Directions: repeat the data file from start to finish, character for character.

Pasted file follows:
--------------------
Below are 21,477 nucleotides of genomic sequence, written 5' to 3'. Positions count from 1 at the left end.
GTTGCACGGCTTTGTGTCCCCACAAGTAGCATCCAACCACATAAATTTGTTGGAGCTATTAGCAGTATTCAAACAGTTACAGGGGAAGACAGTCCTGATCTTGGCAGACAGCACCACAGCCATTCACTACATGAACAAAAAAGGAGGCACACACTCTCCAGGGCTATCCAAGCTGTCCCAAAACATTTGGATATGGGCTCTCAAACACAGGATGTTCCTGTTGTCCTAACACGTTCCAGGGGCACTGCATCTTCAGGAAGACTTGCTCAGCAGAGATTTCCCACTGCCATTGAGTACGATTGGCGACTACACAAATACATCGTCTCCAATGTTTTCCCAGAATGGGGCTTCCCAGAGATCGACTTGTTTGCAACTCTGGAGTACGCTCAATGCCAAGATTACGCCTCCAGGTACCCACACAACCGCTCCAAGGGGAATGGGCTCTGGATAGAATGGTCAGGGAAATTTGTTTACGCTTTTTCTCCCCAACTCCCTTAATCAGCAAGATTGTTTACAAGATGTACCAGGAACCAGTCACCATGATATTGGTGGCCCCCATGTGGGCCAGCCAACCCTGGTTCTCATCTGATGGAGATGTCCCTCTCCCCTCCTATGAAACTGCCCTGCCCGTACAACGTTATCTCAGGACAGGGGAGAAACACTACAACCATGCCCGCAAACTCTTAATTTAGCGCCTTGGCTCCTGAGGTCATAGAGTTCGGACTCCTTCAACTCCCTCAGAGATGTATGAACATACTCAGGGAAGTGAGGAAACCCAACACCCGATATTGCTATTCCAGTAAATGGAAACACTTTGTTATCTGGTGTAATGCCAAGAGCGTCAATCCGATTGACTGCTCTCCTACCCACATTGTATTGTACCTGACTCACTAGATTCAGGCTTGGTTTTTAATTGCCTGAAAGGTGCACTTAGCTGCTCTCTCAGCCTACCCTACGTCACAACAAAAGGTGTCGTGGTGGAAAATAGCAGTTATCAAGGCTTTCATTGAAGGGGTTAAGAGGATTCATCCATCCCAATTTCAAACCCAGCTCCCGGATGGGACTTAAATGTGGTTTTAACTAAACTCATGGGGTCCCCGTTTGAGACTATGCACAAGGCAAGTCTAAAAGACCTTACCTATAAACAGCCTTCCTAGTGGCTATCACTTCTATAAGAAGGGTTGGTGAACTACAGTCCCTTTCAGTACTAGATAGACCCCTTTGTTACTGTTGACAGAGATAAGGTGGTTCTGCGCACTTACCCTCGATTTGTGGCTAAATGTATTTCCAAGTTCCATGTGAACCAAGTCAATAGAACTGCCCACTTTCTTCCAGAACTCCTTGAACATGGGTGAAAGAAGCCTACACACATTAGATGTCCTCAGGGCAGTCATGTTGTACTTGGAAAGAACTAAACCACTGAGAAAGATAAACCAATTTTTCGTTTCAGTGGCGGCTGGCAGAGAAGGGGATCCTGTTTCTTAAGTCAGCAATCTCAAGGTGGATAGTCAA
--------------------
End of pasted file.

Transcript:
Below are 21,477 nucleotides of genomic sequence, written 5' to 3'. Positions count from 1 at the left end.
GTTGCACGGCTTTGTGTCCCCACAAGTAGCATCCAACCACATAAATTTGTTGGAGCTATTAGCAGTATTCAAACAGTTACAGGGGAAGACAGTCCTGATCTTGGCAGACAGCACCACAGCCATTCACTACATGAACAAAAAAGGAGGCACACACTCTCCAGGGCTATCCAAGCTGTCCCAAAACATTTGGATATGGGCTCTCAAACACAGGATGTTCCTGTTGTCCTAACACGTTCCAGGGGCACTGCATCTTCAGGAAGACTTGCTCAGCAGAGATTTCCCACTGCCATTGAGTACGATTGGCGACTACACAAATACATCGTCTCCAATGTTTTCCCAGAATGGGGCTTCCCAGAGATCGACTTGTTTGCAACTCTGGAGTACGCTCAATGCCAAGATTACGCCTCCAGGTACCCACACAACCGCTCCAAGGGGAATGGGCTCTGGATAGAATGGTCAGGGAAATTTGTTTACGCTTTTTCTCCCCAACTCCCTTAATCAGCAAGATTGTTTACAAGATGTACCAGGAACCAGTCACCATGATATTGGTGGCCCCCATGTGGGCCAGCCAACCCTGGTTCTCATCTGATGGAGATGTCCCTCTCCCCTCCTATGAAACTGCCCTGCCCGTACAACGTTATCTCAGGACAGGGGAGAAACACTACAACCATGCCCGCAAACTCTTAATTTAGCGCCTTGGCTCCTGAGGTCATAGAGTTCGGACTCCTTCAACTCCCTCAGAGATGTATGAACATACTCAGGGAAGTGAGGAAACCCAACACCCGATATTGCTATTCCAGTAAATGGAAACACTTTGTTATCTGGTGTAATGCCAAGAGCGTCAATCCGATTGACTGCTCTCCTACCCACATTGTATTGTACCTGACTCACTAGATTCAGGCTTGGTTTTTAATTGCCTGAAAGGTGCACTTAGCTGCTCTCTCAGCCTACCCTACGTCACAACAAAAGGTGTCGTGGTGGAAAATAGCAGTTATCAAGGCTTTCATTGAAGGGGTTAAGAGGATTCATCCATCCCAATTTCAAACCCAGCTCCCGGATGGGACTTAAATGTGGTTTTAACTAAACTCATGGGGTCCCCGTTTGAGACTATGCACAAGGCAAGTCTAAAAGACCTTACCTATAAACAGCCTTCCTAGTGGCTATCACTTCTATAAGAAGGGTTGGTGAACTACAGTCCCTTTCAGTACTAGATAGACCCCTTTGTTACTGTTGACAGAGATAAGGTGGTTCTGCGCACTTACCCTCGATTTGTGGCTAAATGTATTTCCAAGTTCCATGTGAACCAAGTCAATAGAACTGCCCACTTTCTTCCAGAACTCCTTGAACATGGGTGAAAGAAGCCTACACACATTAGATGTCCTCAGGGCAGTCATGTTGTACTTGGAAAGAACTAAACCACTGAGAAAGATAAACCAATTTTTCGTTTCAGTGGCGGCTGGCAGAGAAGGGGATCCTGTTTCTTAAGTCAGCAATCTCAAGGTGGATAGTCAA